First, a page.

Yes. They have before and they will again. They are a representation of the stupid herd.

      Not only possible, but likely.
      I agree. Not only is it a way for them to show the voters that they're doing something, but it makes China the bad guy instead of the US Government, Fed, Wall Street, etc. Shifting blame is always politically advantageous.

      Comment


      • #4
        Re: Will China Sell?

        How many times has Paulson been to China? He's obviously involved in some protracted negotiations. Looks to me like the Chinese aren't getting some things they want, and are creating a negotiating position with these threats. Doesn't necessarily seem like a big deal to me. I'm guessing that the Chinese are very well aware that Congress is going to take a few swings at them, they're trying to minimize the inevitable damage. And I don't expect it to be much damage, since reality is on the Chinese side. Nothing will stop the worldwide labor arbitrage no matter what Congress does, no matter how painful to e.g. residents of North Carolina formerly building furniture or making towels.

        Comment


        • #5
          Re: Will China Sell?

          What do you think Paulson has been doing in China? Of course he needs the Chinese to sell!

          What happens after the MBS,CDO implosion and re-pricing? Deflation. They [the U.S.] need China to monetize those bonds in order to rob them of their future purchasing power.

          The Chinese aren't stupid, they know their USD came from the monetization of real estate, they know it is in their interest to hold on to the Treasuries.

          In my opinion, I suspect that there is artificial market support in order to get the Chinese to play, but time is running out. I don't think Joe and Jane Sixpack can hold for another year.

          Beautiful chess game at hand people.

          -Sapiens

          Comment


          • #6
            Re: Will China Sell?

            Given that in modern Economic "wisdom" "Deficits don't matter" - does the U.S. Congress and Government even see the danger?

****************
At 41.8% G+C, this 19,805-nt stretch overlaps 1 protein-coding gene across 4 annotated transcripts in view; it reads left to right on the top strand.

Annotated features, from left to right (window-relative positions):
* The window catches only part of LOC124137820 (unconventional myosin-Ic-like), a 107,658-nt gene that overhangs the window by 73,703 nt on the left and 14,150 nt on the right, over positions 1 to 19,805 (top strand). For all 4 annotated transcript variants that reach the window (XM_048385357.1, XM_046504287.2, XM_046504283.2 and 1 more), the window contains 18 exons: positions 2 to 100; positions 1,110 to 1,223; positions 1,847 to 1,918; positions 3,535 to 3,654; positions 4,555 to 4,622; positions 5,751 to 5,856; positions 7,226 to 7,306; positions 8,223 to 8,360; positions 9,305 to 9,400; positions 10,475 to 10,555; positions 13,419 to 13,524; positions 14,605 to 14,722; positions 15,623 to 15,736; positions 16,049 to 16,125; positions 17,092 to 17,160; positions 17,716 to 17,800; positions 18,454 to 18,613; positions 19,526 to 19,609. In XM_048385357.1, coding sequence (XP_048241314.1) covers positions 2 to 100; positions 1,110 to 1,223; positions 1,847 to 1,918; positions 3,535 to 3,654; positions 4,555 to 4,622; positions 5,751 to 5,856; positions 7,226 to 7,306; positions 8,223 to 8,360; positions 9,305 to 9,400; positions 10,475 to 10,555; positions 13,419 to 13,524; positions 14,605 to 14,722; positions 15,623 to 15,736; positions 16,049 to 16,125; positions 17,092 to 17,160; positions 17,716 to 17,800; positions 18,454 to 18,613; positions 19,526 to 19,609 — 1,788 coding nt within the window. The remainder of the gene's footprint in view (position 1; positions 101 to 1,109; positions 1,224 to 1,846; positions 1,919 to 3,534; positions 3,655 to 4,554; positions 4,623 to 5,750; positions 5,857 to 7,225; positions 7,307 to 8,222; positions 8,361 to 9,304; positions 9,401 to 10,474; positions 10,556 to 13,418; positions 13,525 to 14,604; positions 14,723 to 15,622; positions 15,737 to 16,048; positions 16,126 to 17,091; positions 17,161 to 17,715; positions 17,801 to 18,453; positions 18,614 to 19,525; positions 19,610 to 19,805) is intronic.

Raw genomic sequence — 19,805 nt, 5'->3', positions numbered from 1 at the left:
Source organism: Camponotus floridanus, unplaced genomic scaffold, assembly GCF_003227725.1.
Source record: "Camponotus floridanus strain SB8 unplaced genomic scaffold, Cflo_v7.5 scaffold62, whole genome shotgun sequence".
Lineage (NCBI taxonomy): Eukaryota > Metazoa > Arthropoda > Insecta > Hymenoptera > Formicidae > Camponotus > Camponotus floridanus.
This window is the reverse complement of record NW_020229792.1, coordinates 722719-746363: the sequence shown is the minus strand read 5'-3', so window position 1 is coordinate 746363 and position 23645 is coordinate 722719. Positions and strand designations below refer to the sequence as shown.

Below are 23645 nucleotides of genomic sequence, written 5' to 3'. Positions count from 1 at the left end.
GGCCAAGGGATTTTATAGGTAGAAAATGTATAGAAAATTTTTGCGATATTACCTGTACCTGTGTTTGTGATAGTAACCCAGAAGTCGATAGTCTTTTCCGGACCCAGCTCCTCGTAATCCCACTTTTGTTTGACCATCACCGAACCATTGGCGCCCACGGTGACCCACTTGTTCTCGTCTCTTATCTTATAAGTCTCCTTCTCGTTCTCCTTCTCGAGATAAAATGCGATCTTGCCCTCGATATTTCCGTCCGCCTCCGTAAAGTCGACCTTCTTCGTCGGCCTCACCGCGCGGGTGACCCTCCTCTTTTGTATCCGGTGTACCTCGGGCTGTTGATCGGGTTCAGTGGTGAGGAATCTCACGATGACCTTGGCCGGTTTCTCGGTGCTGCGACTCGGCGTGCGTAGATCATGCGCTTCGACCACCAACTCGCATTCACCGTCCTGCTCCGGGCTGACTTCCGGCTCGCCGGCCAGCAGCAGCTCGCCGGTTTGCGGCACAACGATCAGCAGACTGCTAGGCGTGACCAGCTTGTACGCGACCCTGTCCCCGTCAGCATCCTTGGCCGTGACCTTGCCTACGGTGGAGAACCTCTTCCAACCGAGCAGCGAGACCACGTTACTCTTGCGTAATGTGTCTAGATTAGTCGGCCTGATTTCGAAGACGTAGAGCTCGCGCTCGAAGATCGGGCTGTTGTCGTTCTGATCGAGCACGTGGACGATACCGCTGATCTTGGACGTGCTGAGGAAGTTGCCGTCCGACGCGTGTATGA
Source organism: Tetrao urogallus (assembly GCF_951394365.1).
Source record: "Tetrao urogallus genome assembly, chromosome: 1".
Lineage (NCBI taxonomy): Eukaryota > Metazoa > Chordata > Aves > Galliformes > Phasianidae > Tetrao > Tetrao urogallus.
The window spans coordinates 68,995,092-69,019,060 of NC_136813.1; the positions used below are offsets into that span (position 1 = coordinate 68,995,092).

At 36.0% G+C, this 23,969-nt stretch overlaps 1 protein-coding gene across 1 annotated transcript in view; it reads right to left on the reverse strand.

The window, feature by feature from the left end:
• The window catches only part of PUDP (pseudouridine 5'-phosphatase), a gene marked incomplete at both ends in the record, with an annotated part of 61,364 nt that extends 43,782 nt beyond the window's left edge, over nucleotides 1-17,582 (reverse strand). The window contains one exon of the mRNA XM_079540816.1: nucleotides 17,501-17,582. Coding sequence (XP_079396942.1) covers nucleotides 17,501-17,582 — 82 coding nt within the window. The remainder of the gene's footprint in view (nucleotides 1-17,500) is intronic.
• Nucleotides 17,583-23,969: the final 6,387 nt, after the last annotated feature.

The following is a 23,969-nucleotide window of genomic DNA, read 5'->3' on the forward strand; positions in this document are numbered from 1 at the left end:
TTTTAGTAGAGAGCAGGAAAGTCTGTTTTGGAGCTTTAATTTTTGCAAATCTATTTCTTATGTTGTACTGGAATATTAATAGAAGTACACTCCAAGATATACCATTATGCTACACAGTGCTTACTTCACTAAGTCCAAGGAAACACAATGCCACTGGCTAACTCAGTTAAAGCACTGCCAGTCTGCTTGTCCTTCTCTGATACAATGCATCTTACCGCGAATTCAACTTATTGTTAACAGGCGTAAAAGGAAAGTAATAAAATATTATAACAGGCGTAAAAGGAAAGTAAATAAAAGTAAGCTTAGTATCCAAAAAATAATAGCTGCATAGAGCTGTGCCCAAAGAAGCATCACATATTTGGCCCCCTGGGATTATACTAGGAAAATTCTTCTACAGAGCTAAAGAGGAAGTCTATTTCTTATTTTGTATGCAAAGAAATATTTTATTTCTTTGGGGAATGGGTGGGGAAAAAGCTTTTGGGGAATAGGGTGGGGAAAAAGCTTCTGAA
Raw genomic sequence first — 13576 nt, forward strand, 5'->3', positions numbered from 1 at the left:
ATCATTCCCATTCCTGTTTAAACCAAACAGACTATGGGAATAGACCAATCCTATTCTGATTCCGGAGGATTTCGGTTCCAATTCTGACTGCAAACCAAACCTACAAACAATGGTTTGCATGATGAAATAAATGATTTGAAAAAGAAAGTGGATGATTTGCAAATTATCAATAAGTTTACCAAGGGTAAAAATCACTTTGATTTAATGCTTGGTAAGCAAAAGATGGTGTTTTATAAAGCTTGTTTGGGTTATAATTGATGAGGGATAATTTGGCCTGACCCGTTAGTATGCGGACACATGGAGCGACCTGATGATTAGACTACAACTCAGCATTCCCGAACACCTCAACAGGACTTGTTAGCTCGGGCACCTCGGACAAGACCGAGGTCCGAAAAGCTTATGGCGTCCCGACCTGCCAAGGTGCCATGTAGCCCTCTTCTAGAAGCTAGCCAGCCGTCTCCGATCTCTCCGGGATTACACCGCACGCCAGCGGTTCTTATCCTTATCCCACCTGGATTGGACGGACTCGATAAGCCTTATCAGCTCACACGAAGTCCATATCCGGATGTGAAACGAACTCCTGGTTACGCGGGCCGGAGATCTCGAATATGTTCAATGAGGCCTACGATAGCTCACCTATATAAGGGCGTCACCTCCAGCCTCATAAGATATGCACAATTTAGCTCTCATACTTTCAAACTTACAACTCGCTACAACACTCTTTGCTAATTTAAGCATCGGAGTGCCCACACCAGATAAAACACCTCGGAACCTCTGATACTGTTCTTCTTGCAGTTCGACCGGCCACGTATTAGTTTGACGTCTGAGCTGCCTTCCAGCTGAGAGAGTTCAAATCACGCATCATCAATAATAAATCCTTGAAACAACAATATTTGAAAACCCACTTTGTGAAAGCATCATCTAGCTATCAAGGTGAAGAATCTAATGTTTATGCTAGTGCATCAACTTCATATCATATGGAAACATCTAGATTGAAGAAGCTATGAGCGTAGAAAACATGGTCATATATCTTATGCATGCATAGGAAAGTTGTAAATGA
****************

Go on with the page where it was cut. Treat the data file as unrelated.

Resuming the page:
I have been amazed that, while trying to project military power all over the place, successive Governments have allowed the nation to be white-anted from the inside with poor policy.
            I am aware that as an Australian I am living in a glass house!!

            Comment


            • #7
              Re: Will China Sell?

              Originally posted by EJ View Post


              Will Congress pull the trigger? Can they behave that irrationally and self-destructively?
              As usual, awesome graphic.

              Greenspan was a phenomenal politician. He garnered consensus among central bankers, Congress, and the White House. Bernanke, on the other hand, may not realize that it's his job to talk, convince, schmooze, and otherwise advise Congress in a less academic way.

              While EJ frames it as what will Congress do, I think the more pertinent question will be what will China respond with. Obviously, selling 1.2Trillion would be quite the nuke. But what about selling 200Billion. It's a 1/6 nuke that would make a significant scare. Jong Il Kim exploded a couple of nukes in a mountain and all the necessary parties came to negotiate, and quickly. China is different from Korea in that they already have the upper hand and I would imagine they would extract even more pain from us. We continue to export worth to them. To make a twist on an old phrase, it makes no sense for them to cut off our nose to spite our face. But, if it gets us to cooperate and work harder to give them more wealth, they just might.

              On the other hand, oil is denominated in US$, China will just posture.

              If oil becomes denominated in a basket currency or euro, I contend that China will use us to wipe their floors, build their railroads, and tailor their clothes a la 1800's. How? Maybe they'll buy less bonds, sell the ones they have, open the flood gates at the wrong time, whatever will keep them leveraged and still keep exporting wealth.

              As for the original question, Congress, thankfully, is neutered. As such, Bush will likely veto anything because Paulson tells him to.

              Comment


              • #8
                Re: Will China Sell?

                Originally posted by The Outback Oracle View Post
                Given that in modern Economic "wisdom" "Deficits don't matter" - does the U.S. Congress and Government even see the danger?